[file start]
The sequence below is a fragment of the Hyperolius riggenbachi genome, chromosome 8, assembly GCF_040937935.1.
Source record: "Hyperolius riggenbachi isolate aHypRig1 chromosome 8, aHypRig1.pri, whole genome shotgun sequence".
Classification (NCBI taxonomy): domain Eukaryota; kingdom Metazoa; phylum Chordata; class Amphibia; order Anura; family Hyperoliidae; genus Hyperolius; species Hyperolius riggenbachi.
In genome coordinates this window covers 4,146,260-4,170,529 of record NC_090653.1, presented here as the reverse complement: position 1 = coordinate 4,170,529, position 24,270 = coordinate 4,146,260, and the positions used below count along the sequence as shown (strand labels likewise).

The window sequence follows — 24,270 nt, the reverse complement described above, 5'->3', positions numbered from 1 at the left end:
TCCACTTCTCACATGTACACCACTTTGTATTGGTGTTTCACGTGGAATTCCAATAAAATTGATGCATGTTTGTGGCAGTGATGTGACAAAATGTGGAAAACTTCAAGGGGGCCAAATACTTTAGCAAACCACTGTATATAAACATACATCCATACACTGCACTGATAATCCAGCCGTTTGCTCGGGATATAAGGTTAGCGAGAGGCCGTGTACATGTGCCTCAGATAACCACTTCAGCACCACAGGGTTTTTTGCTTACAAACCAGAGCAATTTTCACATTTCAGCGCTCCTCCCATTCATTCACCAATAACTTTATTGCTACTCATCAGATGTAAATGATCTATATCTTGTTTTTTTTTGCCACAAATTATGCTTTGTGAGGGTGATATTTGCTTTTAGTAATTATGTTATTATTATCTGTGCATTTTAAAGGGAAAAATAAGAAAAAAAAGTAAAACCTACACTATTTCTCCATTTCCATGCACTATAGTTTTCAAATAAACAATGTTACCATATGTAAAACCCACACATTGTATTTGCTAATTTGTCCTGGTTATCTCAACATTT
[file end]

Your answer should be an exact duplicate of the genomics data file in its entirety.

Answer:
The sequence below is a fragment of the Hyperolius riggenbachi genome, chromosome 8, assembly GCF_040937935.1.
Source record: "Hyperolius riggenbachi isolate aHypRig1 chromosome 8, aHypRig1.pri, whole genome shotgun sequence".
Classification (NCBI taxonomy): domain Eukaryota; kingdom Metazoa; phylum Chordata; class Amphibia; order Anura; family Hyperoliidae; genus Hyperolius; species Hyperolius riggenbachi.
In genome coordinates this window covers 4,146,260-4,170,529 of record NC_090653.1, presented here as the reverse complement: position 1 = coordinate 4,170,529, position 24,270 = coordinate 4,146,260, and the positions used below count along the sequence as shown (strand labels likewise).

The window sequence follows — 24,270 nt, the reverse complement described above, 5'->3', positions numbered from 1 at the left end:
TCCACTTCTCACATGTACACCACTTTGTATTGGTGTTTCACGTGGAATTCCAATAAAATTGATGCATGTTTGTGGCAGTGATGTGACAAAATGTGGAAAACTTCAAGGGGGCCAAATACTTTAGCAAACCACTGTATATAAACATACATCCATACACTGCACTGATAATCCAGCCGTTTGCTCGGGATATAAGGTTAGCGAGAGGCCGTGTACATGTGCCTCAGATAACCACTTCAGCACCACAGGGTTTTTTGCTTACAAACCAGAGCAATTTTCACATTTCAGCGCTCCTCCCATTCATTCACCAATAACTTTATTGCTACTCATCAGATGTAAATGATCTATATCTTGTTTTTTTTTGCCACAAATTATGCTTTGTGAGGGTGATATTTGCTTTTAGTAATTATGTTATTATTATCTGTGCATTTTAAAGGGAAAAATAAGAAAAAAAAGTAAAACCTACACTATTTCTCCATTTCCATGCACTATAGTTTTCAAATAAACAATGTTACCATATGTAAAACCCACACATTGTATTTGCTAATTTGTCCTGGTTATCTCAACATTT